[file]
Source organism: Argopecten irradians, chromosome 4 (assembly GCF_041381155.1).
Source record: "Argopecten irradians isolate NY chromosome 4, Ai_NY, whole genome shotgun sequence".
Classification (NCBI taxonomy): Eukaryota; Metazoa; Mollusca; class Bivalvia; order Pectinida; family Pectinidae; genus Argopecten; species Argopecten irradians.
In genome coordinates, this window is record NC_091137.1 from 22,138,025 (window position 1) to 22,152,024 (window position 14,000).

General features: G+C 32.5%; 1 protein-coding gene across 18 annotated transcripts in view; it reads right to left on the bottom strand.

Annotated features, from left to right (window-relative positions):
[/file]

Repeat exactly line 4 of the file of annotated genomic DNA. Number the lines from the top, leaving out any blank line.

In genome coordinates, this window is record NC_091137.1 from 22,138,025 (window position 1) to 22,152,024 (window position 14,000).